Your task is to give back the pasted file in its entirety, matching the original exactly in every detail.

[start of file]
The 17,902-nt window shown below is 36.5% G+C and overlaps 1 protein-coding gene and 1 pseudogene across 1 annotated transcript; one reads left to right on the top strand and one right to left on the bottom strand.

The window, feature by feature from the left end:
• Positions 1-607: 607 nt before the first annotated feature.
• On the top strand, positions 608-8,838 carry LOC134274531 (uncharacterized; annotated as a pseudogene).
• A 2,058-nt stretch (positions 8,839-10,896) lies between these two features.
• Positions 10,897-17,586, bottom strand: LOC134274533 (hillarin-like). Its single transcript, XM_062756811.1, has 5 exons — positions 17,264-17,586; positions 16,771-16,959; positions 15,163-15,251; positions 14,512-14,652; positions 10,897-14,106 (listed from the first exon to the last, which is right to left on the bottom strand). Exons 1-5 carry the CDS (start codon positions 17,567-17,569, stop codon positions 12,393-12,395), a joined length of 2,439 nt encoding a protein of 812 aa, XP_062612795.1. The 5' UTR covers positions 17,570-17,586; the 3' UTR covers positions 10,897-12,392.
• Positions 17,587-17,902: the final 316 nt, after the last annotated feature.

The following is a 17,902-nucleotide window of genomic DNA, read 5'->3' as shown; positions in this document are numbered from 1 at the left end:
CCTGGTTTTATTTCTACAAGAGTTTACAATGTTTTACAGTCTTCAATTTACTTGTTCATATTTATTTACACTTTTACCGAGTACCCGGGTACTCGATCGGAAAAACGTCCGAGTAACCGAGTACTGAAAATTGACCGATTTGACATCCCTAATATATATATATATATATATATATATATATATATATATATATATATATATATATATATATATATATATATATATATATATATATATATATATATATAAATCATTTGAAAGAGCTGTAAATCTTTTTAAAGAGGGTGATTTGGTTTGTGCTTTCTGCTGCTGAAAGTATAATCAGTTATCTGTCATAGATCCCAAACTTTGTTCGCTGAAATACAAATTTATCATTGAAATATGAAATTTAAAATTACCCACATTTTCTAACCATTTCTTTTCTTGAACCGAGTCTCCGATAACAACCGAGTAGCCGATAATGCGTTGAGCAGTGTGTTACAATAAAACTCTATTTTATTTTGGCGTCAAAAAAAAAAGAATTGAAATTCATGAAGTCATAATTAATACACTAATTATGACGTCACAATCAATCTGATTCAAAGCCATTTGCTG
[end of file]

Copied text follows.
The 17,902-nt window shown below is 36.5% G+C and overlaps 1 protein-coding gene and 1 pseudogene across 1 annotated transcript; one reads left to right on the top strand and one right to left on the bottom strand.

The window, feature by feature from the left end:
• Positions 1-607: 607 nt before the first annotated feature.
• On the top strand, positions 608-8,838 carry LOC134274531 (uncharacterized; annotated as a pseudogene).
• A 2,058-nt stretch (positions 8,839-10,896) lies between these two features.
• Positions 10,897-17,586, bottom strand: LOC134274533 (hillarin-like). Its single transcript, XM_062756811.1, has 5 exons — positions 17,264-17,586; positions 16,771-16,959; positions 15,163-15,251; positions 14,512-14,652; positions 10,897-14,106 (listed from the first exon to the last, which is right to left on the bottom strand). Exons 1-5 carry the CDS (start codon positions 17,567-17,569, stop codon positions 12,393-12,395), a joined length of 2,439 nt encoding a protein of 812 aa, XP_062612795.1. The 5' UTR covers positions 17,570-17,586; the 3' UTR covers positions 10,897-12,392.
• Positions 17,587-17,902: the final 316 nt, after the last annotated feature.

The following is a 17,902-nucleotide window of genomic DNA, read 5'->3' as shown; positions in this document are numbered from 1 at the left end:
CCTGGTTTTATTTCTACAAGAGTTTACAATGTTTTACAGTCTTCAATTTACTTGTTCATATTTATTTACACTTTTACCGAGTACCCGGGTACTCGATCGGAAAAACGTCCGAGTAACCGAGTACTGAAAATTGACCGATTTGACATCCCTAATATATATATATATATATATATATATATATATATATATATATATATATATATATATATATATATATATATATATATATATATATATATATATATATAAATCATTTGAAAGAGCTGTAAATCTTTTTAAAGAGGGTGATTTGGTTTGTGCTTTCTGCTGCTGAAAGTATAATCAGTTATCTGTCATAGATCCCAAACTTTGTTCGCTGAAATACAAATTTATCATTGAAATATGAAATTTAAAATTACCCACATTTTCTAACCATTTCTTTTCTTGAACCGAGTCTCCGATAACAACCGAGTAGCCGATAATGCGTTGAGCAGTGTGTTACAATAAAACTCTATTTTATTTTGGCGTCAAAAAAAAAAGAATTGAAATTCATGAAGTCATAATTAATACACTAATTATGACGTCACAATCAATCTGATTCAAAGCCATTTGCTG